Write To Win – Attract, Engage, And Hook Readers In 6 Easy Steps

The quality of business writing has been a hot topic of debate lately. In several social networking forums, both writers and those who hire writers have openly, often fervently, expressed their concern that catchy, creative, well-written copy is a thing of the past.
In his insightful, wonderful article on, writer Jason Fried asked flat-out, “Why is business writing so awful?
While it could be due to any combination of reasons (punctuation, grammar, misspellings), Fried was referring specifically to bland, boring copy which does little more than reiterate all the bland, boring copy you’ve read before.
Great copy, according to Fried, has a personality and invokes emotion, among other things. But how do you do that? Ask any writer, and they’ll probably give you a number of tricks and tips to make your copy kick. But in this article, I’ll show you six techniques you can apply right now to make the difference between copy which moves readers to take action and moves them to, well, move on.
1. Write like you speak. Forget everything you learned about writing a college term paper. This ain’t that. (Yes, I meant to write that.)
The most vivid, engaging copy reads like a conversation between two friends. So, imagine you’re having a conversation with your ideal client, whom you might also like to one day have as a friend. What would you say? How might you interact? Write it down. Or, if you have to, speak into a recorder and then transcribe the material. Don’t worry about editing. That comes later. For now, just write it down.
2. Show personality. It’s perfectly okay, as Fried illustrates in his article, to let your personality shine when writing. Really, it is. From website content to sales letters to email blasts to cover letters, readers welcome sincere, down-to-earth copy which gives them a sense of a real person behind the words. Don’t worry how you think you’re “supposed” to sound.
One of the best pieces of writing I did recently was for a CPA who’s not your typical, boring, run-of-the-mill number cruncher (sorry, CPAs). She’s an outgoing person who loves to connect with people, and we showcased that in her copy. Sure, there are other firms in town, but I guarantee none communicate the welcoming, personable message she does (I know they don’t, because I read their copy!).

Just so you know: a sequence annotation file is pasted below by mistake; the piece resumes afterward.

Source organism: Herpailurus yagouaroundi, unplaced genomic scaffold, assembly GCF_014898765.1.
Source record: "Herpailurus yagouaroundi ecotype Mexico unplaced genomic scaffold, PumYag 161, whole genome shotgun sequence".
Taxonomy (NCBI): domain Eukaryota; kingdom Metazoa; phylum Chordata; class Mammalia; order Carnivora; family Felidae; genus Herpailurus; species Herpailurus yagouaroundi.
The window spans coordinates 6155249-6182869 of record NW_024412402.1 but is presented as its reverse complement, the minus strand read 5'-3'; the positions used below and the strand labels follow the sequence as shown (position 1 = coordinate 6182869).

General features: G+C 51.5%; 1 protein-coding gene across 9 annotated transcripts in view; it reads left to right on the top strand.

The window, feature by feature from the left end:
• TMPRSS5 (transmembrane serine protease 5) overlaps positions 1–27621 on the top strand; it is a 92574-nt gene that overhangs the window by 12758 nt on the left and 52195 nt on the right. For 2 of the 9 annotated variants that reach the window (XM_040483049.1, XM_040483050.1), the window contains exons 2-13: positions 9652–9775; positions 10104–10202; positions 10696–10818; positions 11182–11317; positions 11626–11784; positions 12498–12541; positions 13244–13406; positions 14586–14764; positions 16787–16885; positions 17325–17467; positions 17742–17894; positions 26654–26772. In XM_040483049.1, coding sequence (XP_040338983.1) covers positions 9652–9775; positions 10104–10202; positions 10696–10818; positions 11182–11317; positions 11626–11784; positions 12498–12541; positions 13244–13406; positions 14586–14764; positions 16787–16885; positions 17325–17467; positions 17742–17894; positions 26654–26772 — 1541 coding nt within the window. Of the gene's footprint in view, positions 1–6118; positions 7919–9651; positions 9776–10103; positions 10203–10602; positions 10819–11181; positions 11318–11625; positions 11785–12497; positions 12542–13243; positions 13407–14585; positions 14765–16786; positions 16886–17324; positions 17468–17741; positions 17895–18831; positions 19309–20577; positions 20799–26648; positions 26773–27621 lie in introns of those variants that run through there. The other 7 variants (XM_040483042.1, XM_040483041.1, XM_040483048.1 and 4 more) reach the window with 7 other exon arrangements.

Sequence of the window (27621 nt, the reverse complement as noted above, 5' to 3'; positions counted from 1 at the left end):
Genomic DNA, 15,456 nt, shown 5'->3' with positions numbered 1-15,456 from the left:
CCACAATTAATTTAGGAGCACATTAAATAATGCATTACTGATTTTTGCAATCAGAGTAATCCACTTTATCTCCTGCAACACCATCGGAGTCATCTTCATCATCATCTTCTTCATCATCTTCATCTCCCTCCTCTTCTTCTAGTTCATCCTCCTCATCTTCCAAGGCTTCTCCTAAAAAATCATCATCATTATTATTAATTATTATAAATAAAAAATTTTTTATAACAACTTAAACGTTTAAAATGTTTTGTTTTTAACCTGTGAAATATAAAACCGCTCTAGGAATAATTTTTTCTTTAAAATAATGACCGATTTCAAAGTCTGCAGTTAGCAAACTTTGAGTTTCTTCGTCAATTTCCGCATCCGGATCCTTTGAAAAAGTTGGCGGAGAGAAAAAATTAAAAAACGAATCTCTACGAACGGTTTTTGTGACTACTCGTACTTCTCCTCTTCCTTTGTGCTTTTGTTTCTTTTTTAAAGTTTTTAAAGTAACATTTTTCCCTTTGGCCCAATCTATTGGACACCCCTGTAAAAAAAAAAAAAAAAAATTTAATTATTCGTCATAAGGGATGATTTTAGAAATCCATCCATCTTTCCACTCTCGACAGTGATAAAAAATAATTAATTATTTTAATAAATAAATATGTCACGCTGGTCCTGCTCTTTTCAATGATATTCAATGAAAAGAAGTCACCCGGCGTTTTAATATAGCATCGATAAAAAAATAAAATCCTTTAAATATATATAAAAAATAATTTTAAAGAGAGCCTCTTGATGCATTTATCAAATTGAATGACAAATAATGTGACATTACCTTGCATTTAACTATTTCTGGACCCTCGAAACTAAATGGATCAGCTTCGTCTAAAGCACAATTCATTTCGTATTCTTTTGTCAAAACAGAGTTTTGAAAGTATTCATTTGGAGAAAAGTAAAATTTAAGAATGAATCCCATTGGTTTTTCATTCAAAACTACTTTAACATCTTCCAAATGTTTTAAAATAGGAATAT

Want to know how to beat your competition? Just be yourself! Don’t be afraid to put some personality into your writing.
3. Tell stories or use scenarios. One of my favorite TV shows ever was, “The Golden Girls.” I especially loved the character Sophia, played by the late Estelle Getty. Sophia was known for her wisecracks and vivid, often outlandish recollections of her homeland, Sicily. She was particularly dramatic in recounting these far-fetched tales, and she always set the stories up the same way: “Picture this: Sicily, 19–.”
And it worked like a charm, every time. Viewers would wait excitedly for the tale that followed and without fail, would leave them in stitches.
Readers, too, love stories. Set it up. Paint the picture. Create the dialogue. Speak directly to that thing you know your readers want to hear. Give voice to your company. Readers will remember you for it.
4. Not a good storyteller? Then write to pictures. That’s a trick I learned during my TV news days. Turn on your local TV news station and count how many times a reporter says, “If you look over to my left,” or, “You can see the fire raging behind me.”
Not only is it easier to write when you have a visual, but the best writing is that which helps the reader paint some type of vivid mental image.
What if your copy doesn’t call for pictures? That’s fine; choose an image which would be suitable to use if it did, and describe it as thoroughly as possible, referencing color, texture, smell, etc. Making sure your words and imagery are congruent helps to build credibility and continuity throughout your writing.
5. Cut to the chase. Your readers have limited time, waning attention spans, and lives which require their focus. Respect their time. Use short, succinct sentences and paragraphs, bullets, headlines, and subheads to build visual interest and break up long blocks of text.
6. Proofread. Then, have someone else proofread. Even the spiffiest, punchiest, most conversational, image-rich copy will be a bust if it’s laden with errors or typos. Want proof?
Picture this: you’re all dressed up and ready to go to a black-tie affair at the White House. You’re wearing that little wrap-around black dress which comes just above the knee and has a quarter-inch slit on the left thigh. You’ve donned your diamond earrings and pearl necklace, sprayed your Chanel No 5 behind both ears, and slid on your Christian Louboutin’s. You’re on your way out the door when you look down and notice the little run in your hose. There. Right where the top of your foot rests snugly inside the tip of your shoe.
In the time it took you to read five little sentences, you went from oh, so well put-together to…not. Get the point?
One little oversight can ruin a great outfit, or great copy.

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